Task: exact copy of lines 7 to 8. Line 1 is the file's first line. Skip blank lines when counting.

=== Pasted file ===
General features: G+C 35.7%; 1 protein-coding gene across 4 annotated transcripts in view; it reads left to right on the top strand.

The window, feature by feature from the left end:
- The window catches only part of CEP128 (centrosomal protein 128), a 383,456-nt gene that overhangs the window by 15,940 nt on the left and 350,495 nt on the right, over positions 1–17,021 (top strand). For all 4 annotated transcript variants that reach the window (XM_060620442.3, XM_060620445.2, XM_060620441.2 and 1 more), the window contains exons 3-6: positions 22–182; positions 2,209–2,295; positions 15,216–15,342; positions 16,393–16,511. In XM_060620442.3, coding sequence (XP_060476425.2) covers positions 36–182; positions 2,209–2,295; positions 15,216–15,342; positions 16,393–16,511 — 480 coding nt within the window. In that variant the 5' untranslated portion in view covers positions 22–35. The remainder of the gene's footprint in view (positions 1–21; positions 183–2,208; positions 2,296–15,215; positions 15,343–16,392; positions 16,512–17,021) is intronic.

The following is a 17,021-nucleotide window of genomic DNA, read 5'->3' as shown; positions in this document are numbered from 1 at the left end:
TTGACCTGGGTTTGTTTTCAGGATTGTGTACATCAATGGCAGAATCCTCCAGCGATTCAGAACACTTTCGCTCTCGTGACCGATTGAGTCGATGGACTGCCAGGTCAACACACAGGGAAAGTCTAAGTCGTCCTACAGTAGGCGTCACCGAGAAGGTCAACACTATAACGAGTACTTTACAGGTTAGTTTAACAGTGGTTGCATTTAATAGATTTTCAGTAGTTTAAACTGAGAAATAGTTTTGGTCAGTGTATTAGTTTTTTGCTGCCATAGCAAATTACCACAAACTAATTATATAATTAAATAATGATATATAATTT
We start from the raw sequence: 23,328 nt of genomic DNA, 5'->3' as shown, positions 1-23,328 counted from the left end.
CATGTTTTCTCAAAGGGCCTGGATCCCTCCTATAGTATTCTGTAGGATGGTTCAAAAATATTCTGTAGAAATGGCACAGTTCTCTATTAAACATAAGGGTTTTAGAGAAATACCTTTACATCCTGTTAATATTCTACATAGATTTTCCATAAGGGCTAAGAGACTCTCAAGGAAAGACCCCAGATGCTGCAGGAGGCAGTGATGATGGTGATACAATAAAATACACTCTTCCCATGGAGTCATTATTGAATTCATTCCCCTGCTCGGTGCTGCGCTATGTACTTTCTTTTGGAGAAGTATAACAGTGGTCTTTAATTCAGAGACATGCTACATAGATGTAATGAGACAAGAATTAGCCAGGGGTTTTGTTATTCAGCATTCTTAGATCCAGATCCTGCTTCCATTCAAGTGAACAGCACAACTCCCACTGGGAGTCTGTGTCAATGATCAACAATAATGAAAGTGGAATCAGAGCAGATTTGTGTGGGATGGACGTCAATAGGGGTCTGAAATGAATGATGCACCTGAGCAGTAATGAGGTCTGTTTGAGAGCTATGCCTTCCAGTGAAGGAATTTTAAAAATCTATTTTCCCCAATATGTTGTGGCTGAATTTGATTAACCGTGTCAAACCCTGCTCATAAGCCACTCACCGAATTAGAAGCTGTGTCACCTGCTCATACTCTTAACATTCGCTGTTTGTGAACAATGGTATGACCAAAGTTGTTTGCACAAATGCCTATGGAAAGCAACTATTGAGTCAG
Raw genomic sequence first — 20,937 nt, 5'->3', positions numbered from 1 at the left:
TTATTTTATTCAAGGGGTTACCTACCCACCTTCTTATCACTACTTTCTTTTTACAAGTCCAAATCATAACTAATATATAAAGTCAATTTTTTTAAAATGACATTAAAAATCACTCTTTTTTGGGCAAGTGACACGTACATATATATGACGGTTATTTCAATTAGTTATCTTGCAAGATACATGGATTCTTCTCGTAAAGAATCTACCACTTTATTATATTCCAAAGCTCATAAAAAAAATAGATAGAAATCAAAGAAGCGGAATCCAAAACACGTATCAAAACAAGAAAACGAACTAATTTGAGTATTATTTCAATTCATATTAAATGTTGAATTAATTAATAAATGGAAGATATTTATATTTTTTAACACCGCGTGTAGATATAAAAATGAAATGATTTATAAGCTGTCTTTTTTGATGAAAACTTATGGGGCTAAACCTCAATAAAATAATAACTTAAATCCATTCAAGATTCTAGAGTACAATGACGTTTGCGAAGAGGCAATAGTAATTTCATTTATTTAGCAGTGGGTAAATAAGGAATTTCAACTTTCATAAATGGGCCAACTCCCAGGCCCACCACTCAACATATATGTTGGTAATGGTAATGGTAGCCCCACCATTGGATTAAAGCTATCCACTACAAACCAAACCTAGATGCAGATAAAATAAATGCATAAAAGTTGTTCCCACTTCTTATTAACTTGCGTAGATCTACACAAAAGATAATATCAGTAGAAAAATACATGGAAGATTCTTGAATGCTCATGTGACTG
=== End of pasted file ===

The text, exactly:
CATGTTTTCTCAAAGGGCCTGGATCCCTCCTATAGTATTCTGTAGGATGGTTCAAAAATATTCTGTAGAAATGGCACAGTTCTCTATTAAACATAAGGGTTTTAGAGAAATACCTTTACATCCTGTTAATATTCTACATAGATTTTCCATAAGGGCTAAGAGACTCTCAAGGAAAGACCCCAGATGCTGCAGGAGGCAGTGATGATGGTGATACAATAAAATACACTCTTCCCATGGAGTCATTATTGAATTCATTCCCCTGCTCGGTGCTGCGCTATGTACTTTCTTTTGGAGAAGTATAACAGTGGTCTTTAATTCAGAGACATGCTACATAGATGTAATGAGACAAGAATTAGCCAGGGGTTTTGTTATTCAGCATTCTTAGATCCAGATCCTGCTTCCATTCAAGTGAACAGCACAACTCCCACTGGGAGTCTGTGTCAATGATCAACAATAATGAAAGTGGAATCAGAGCAGATTTGTGTGGGATGGACGTCAATAGGGGTCTGAAATGAATGATGCACCTGAGCAGTAATGAGGTCTGTTTGAGAGCTATGCCTTCCAGTGAAGGAATTTTAAAAATCTATTTTCCCCAATATGTTGTGGCTGAATTTGATTAACCGTGTCAAACCCTGCTCATAAGCCACTCACCGAATTAGAAGCTGTGTCACCTGCTCATACTCTTAACATTCGCTGTTTGTGAACAATGGTATGACCAAAGTTGTTTGCACAAATGCCTATGGAAAGCAACTATTGAGTCAG
Raw genomic sequence first — 20,937 nt, 5'->3', positions numbered from 1 at the left: